Mainstream stocks are too tightly hinged to macroeconomic events, government spending, and public policy debates. Consider BP. Analysts wonder if the British driller will suffer now that there's been another rig fire in the Gulf of Mexico. Fair? Probably not. But in the short term, stocks suffer (or profit) from rumors and speculations, returning to earth when the truth reveals itself.

Outliers need no such fuel. They win by changing the economics of an important, emerging business. Akamai has done that with Web content and video delivery.

The week in tech
Which will be the next tech outlier? Opinions vary, but Google (Nasdaq: GOOG  ) added to its resume this week with the introduction of Google Voice for Gmail.

I've used the service, and it's fantastic. Once activated as a "phone" in my Google Voice settings -- my iPhone and Skype line are the others -- making calls was as simple as clicking an icon in Google Talk or a live link in my Google Contacts address book. Most calls I've made have been as clear as on a landline.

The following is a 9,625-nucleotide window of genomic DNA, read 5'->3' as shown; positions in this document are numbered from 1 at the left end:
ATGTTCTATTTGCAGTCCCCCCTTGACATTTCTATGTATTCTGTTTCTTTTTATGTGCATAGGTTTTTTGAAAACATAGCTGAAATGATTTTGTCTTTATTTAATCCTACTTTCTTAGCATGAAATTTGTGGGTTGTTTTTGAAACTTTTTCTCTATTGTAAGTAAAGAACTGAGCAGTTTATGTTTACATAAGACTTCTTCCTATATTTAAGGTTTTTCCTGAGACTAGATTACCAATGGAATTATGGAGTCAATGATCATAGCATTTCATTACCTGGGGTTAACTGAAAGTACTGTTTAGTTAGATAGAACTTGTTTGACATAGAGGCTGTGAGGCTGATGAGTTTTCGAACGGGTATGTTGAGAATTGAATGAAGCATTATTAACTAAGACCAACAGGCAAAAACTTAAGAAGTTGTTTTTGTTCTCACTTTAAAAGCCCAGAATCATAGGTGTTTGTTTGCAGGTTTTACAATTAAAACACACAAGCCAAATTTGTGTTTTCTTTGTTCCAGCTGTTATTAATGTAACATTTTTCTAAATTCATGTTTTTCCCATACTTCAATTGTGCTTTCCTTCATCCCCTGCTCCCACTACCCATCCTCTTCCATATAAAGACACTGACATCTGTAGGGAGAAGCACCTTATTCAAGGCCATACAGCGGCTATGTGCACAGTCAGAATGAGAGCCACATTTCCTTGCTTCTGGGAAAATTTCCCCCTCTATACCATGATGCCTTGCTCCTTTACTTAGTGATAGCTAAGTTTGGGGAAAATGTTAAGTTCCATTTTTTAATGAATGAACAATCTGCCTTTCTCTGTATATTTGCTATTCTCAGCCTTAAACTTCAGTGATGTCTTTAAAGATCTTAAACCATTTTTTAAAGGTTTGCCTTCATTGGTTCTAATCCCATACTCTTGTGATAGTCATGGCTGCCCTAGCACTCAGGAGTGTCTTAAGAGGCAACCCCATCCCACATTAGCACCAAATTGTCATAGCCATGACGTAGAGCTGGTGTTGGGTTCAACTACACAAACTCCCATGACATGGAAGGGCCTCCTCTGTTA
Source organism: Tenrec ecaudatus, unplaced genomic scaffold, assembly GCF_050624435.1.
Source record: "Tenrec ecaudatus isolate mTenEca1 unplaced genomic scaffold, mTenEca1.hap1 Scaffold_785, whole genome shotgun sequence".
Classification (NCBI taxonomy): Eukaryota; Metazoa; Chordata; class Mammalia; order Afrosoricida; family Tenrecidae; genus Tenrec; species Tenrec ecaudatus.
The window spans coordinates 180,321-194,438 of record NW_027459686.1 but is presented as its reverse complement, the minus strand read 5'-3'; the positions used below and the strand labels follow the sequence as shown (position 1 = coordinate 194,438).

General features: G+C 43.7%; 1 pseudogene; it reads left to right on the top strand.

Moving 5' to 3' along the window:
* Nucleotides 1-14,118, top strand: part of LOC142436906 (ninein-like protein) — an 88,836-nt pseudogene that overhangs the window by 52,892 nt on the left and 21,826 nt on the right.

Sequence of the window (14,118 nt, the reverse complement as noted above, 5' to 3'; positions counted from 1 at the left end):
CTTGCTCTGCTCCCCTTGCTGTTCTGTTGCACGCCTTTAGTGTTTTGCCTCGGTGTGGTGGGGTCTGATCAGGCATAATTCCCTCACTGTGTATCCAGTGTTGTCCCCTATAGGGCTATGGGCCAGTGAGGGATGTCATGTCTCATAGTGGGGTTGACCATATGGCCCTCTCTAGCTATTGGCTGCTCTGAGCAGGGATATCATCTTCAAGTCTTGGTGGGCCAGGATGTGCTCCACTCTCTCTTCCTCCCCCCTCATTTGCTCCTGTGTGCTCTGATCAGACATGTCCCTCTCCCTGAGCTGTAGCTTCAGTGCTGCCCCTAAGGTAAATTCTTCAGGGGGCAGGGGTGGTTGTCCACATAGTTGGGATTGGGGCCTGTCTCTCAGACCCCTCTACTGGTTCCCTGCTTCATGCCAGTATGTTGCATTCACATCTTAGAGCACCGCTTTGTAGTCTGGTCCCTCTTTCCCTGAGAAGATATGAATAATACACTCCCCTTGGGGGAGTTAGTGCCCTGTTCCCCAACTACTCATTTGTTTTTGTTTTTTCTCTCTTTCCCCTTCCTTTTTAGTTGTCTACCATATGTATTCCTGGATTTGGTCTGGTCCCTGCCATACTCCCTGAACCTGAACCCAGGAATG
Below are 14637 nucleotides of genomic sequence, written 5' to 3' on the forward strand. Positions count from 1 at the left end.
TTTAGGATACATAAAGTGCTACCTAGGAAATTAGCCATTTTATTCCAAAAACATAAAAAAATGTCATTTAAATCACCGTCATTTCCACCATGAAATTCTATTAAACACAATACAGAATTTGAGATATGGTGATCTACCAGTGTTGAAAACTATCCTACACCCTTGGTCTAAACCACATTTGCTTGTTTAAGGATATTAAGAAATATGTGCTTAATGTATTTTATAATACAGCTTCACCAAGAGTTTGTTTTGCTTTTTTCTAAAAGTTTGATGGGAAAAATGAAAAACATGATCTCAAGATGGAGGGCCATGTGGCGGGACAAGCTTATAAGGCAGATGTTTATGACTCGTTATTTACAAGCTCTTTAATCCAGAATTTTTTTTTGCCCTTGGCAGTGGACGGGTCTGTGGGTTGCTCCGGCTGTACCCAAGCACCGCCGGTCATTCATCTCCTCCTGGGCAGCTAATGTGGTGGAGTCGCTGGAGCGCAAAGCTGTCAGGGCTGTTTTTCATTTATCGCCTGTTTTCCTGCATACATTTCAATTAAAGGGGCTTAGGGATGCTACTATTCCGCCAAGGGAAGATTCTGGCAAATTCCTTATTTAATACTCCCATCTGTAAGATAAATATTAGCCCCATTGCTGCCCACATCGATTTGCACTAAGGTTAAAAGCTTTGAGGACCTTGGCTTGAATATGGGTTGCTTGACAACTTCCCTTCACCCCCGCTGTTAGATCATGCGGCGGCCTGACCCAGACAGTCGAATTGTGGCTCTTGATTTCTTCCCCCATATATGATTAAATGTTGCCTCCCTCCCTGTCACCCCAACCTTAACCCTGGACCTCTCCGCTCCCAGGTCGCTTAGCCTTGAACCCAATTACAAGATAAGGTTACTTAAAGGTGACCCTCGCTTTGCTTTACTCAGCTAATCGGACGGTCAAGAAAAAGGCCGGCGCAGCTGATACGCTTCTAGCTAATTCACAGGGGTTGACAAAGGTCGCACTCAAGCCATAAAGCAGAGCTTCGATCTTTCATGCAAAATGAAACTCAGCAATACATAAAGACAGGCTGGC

My Foolish colleague Anders Bylund calls the new version of Google Voice a threat to traditional landline operators. I think he's right. There's no reason for me to have an analog business line when making calls from my Mac is easier and cheaper.

I'm less enthused by the prospects for the new Apple TV. Why? Price cuts don't equal a strategy, and yet that's all we have in this new box. Sure, $0.99 TV episodes are nice, and a streaming deal with Netflix is a coup, but the Mac maker has done nothing to address the big problems with home entertainment systems.